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contemplate

[kon-tuh m-pleyt, -tem-]
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verb (used with object), con·tem·plat·ed, con·tem·plat·ing.
  1. to look at or view with continued attention; observe or study thoughtfully: to contemplate the stars.
  2. to consider thoroughly; think fully or deeply about: to contemplate a difficult problem.
  3. to have as a purpose; intend.
  4. to have in view as a future event: to contemplate buying a new car.
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verb (used without object), con·tem·plat·ed, con·tem·plat·ing.
  1. to think studiously; meditate; consider deliberately.
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Origin of contemplate

1585–95; < Latin contemplātus past participle of contemplāre, contemplārī to survey, observe, equivalent to con- con- + templ(um) space marked off for augural observation, temple1 + -ātus -ate1
Related formscon·tem·plat·ing·ly, adverbcon·tem·pla·tor, nounpre·con·tem·plate, verb, pre·con·tem·plat·ed, pre·con·tem·plat·ing.re·con·tem·plate, verb, re·con·tem·plat·ed, re·con·tem·plat·ing.un·con·tem·plat·ed, adjective

Synonyms

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1. gaze at, behold, regard, survey. 2. study, ponder. 3. design, plan.
Dictionary.com Unabridged Based on the Random House Unabridged Dictionary, © Random House, Inc. 2018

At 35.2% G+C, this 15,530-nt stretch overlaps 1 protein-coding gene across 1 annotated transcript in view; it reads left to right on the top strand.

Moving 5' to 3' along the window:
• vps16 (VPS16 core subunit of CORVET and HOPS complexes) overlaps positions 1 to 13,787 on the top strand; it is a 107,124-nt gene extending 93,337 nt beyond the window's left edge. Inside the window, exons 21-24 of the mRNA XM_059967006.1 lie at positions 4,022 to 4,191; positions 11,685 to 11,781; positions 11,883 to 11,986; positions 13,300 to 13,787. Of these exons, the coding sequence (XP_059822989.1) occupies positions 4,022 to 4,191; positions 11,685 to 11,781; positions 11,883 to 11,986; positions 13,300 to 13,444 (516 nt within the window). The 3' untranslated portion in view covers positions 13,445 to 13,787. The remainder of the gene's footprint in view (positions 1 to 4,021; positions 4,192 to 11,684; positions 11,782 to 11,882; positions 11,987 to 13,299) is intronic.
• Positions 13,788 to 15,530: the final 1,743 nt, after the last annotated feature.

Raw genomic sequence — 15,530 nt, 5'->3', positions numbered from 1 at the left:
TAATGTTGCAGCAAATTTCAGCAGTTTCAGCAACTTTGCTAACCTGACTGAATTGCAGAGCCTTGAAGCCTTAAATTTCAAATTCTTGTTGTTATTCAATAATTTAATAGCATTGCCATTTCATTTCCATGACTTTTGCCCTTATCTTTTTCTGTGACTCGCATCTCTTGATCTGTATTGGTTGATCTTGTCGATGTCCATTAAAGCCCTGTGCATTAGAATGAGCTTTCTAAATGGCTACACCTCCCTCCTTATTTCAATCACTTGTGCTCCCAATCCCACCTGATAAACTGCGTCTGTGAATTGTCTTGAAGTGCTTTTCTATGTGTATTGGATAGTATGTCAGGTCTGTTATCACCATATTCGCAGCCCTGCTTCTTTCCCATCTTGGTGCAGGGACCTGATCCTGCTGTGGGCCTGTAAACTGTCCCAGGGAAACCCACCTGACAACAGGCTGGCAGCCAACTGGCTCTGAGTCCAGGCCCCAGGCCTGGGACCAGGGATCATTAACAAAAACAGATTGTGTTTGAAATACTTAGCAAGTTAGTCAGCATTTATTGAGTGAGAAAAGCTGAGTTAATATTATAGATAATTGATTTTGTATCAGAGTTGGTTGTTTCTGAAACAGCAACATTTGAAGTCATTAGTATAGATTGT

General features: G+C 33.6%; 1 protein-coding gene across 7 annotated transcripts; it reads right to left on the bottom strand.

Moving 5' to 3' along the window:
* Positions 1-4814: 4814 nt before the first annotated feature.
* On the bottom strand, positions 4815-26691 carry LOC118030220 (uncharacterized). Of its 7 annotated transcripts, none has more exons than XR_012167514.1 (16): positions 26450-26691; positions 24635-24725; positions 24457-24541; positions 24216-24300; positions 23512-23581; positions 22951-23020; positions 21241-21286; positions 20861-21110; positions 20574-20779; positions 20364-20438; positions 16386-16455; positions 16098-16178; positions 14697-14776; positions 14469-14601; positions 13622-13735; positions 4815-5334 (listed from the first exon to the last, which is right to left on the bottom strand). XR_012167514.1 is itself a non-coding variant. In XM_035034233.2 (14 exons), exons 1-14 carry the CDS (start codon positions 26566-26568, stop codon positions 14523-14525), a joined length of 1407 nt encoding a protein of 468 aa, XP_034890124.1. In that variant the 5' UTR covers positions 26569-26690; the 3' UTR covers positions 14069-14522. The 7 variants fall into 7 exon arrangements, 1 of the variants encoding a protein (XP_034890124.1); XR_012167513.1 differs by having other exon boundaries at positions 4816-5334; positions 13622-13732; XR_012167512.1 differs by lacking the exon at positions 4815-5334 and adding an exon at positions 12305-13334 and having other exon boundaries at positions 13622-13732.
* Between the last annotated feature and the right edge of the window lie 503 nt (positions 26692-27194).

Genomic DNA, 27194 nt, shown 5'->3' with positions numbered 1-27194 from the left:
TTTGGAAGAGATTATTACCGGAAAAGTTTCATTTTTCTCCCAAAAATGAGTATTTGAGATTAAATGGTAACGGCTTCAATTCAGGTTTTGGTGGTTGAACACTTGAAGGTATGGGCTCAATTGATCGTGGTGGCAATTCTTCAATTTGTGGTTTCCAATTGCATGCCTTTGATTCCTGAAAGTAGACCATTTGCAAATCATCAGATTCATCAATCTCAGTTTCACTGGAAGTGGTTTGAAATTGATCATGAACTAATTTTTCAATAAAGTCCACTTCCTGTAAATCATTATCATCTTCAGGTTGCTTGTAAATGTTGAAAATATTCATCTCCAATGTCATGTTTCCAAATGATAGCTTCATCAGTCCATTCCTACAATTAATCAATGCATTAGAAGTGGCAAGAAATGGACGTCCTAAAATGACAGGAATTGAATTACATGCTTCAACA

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British Dictionary definitions for contemplate

contemplate

verb (mainly tr)
  1. to think about intently and at length; consider calmly
  2. (intr) to think intently and at length, esp for spiritual reasons; meditate
  3. to look at thoughtfully; observe pensively
  4. to have in mind as a possibilityto contemplate changing jobs
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Derived Formscontemplator, noun

Word Origin

C16: from Latin contemplāre, from templum temple 1
Collins English Dictionary - Complete & Unabridged 2012 Digital Edition © William Collins Sons & Co. Ltd. 1979, 1986 © HarperCollins Publishers 1998, 2000, 2003, 2005, 2006, 2007, 2009, 2012

Word Origin and History for contemplate

v.

1590s, from Latin contemplatus, past participle of contemplari "survey, observe" (see contemplation). Related: Contemplated; contemplating.

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Online Etymology Dictionary, © 2010 Douglas Harper